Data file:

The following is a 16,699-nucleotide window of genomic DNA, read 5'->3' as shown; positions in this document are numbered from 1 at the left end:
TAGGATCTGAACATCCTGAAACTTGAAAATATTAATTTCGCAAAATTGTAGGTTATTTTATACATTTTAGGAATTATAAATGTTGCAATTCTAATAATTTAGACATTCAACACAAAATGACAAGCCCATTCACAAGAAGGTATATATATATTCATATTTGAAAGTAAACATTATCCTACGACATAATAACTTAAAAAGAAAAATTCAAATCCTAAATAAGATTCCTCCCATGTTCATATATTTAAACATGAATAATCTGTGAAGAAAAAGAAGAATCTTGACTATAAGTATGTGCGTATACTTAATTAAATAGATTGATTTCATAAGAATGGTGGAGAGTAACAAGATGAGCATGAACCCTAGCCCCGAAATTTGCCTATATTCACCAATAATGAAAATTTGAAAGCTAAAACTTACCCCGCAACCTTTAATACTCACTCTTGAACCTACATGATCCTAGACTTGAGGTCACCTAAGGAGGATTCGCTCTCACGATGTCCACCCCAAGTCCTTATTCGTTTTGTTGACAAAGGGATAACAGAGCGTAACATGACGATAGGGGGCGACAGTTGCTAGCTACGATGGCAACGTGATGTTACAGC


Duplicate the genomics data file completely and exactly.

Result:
The following is a 16,699-nucleotide window of genomic DNA, read 5'->3' as shown; positions in this document are numbered from 1 at the left end:
TAGGATCTGAACATCCTGAAACTTGAAAATATTAATTTCGCAAAATTGTAGGTTATTTTATACATTTTAGGAATTATAAATGTTGCAATTCTAATAATTTAGACATTCAACACAAAATGACAAGCCCATTCACAAGAAGGTATATATATATTCATATTTGAAAGTAAACATTATCCTACGACATAATAACTTAAAAAGAAAAATTCAAATCCTAAATAAGATTCCTCCCATGTTCATATATTTAAACATGAATAATCTGTGAAGAAAAAGAAGAATCTTGACTATAAGTATGTGCGTATACTTAATTAAATAGATTGATTTCATAAGAATGGTGGAGAGTAACAAGATGAGCATGAACCCTAGCCCCGAAATTTGCCTATATTCACCAATAATGAAAATTTGAAAGCTAAAACTTACCCCGCAACCTTTAATACTCACTCTTGAACCTACATGATCCTAGACTTGAGGTCACCTAAGGAGGATTCGCTCTCACGATGTCCACCCCAAGTCCTTATTCGTTTTGTTGACAAAGGGATAACAGAGCGTAACATGACGATAGGGGGCGACAGTTGCTAGCTACGATGGCAACGTGATGTTACAGC